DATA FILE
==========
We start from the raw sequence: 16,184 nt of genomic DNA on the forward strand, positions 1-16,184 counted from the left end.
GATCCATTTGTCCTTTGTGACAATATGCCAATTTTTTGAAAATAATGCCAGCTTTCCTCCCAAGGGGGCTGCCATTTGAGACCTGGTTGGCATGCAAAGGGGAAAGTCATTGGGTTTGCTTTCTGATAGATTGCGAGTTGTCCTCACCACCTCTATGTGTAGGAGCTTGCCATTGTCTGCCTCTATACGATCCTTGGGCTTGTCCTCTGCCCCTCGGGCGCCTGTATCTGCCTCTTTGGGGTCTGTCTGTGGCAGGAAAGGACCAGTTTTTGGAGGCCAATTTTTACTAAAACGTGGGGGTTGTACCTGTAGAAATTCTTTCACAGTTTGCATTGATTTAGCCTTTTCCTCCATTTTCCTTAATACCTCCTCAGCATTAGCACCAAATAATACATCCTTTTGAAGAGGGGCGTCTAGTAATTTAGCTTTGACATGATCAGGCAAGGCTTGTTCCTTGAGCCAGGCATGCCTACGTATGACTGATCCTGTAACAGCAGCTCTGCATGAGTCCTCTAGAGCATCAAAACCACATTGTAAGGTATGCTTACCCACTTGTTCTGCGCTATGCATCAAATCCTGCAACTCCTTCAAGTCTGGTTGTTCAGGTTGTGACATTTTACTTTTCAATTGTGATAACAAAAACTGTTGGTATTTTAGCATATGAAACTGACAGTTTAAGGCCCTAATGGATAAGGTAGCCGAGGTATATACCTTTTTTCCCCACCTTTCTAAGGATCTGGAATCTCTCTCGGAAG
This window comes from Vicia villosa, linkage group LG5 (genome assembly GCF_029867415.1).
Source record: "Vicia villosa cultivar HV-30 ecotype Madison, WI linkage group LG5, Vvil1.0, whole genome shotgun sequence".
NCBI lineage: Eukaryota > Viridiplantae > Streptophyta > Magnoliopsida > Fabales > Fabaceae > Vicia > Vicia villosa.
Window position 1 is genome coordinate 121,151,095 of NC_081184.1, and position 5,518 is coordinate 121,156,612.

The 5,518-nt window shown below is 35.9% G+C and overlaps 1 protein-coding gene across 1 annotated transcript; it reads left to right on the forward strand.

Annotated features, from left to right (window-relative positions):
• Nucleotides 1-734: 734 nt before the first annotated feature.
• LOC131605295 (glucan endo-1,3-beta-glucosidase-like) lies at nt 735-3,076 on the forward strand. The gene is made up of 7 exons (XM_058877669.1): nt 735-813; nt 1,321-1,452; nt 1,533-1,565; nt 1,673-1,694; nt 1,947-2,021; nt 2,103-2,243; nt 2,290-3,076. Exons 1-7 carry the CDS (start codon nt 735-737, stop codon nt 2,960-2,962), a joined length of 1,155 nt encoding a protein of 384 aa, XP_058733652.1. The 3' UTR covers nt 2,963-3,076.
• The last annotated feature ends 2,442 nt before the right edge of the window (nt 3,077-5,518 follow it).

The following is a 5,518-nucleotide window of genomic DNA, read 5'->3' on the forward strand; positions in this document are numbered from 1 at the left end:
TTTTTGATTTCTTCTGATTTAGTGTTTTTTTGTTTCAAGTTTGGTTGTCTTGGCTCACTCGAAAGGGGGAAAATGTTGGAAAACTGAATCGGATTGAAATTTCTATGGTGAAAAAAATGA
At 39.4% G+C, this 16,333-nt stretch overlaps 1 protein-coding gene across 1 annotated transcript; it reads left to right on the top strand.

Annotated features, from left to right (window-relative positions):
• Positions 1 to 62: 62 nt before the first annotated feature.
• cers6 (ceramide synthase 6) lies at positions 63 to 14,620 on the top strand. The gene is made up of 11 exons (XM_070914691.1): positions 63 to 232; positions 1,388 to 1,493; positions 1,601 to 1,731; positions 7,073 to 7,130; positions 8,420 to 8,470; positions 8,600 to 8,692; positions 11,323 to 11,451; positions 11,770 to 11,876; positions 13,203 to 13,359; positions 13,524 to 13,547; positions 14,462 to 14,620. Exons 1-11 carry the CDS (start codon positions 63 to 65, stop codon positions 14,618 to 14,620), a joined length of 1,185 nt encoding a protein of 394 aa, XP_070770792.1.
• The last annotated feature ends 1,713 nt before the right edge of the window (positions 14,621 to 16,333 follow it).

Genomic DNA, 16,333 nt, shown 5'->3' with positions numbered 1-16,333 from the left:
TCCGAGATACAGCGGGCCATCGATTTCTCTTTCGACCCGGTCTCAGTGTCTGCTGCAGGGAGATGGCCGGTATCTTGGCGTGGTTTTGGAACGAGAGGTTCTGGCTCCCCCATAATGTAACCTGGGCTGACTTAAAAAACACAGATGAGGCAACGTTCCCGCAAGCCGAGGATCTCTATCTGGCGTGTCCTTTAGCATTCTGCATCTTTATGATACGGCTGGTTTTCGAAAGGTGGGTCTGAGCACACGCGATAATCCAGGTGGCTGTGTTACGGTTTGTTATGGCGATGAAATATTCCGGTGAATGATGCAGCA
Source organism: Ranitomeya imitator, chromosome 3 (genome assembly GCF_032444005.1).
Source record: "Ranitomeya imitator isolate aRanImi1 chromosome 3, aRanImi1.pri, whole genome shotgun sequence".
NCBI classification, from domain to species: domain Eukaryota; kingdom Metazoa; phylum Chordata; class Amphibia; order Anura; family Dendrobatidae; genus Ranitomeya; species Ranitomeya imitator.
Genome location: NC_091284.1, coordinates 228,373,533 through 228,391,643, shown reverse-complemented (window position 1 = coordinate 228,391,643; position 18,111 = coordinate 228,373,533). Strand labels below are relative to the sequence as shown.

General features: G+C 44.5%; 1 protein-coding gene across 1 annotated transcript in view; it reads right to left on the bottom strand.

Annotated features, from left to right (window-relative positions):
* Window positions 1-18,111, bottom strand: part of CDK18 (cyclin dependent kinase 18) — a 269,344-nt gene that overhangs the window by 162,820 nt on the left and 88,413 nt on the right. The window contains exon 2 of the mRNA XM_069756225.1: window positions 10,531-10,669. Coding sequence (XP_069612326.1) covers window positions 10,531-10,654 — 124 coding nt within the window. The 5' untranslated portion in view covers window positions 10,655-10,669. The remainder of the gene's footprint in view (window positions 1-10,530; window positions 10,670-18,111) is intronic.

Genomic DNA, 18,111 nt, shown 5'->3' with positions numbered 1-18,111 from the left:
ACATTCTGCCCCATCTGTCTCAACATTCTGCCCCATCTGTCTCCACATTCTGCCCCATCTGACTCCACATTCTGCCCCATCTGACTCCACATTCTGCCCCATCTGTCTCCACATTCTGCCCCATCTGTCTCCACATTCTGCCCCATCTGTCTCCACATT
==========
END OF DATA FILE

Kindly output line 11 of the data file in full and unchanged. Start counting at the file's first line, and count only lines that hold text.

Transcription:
• The last annotated feature ends 2,442 nt before the right edge of the window (nt 3,077-5,518 follow it).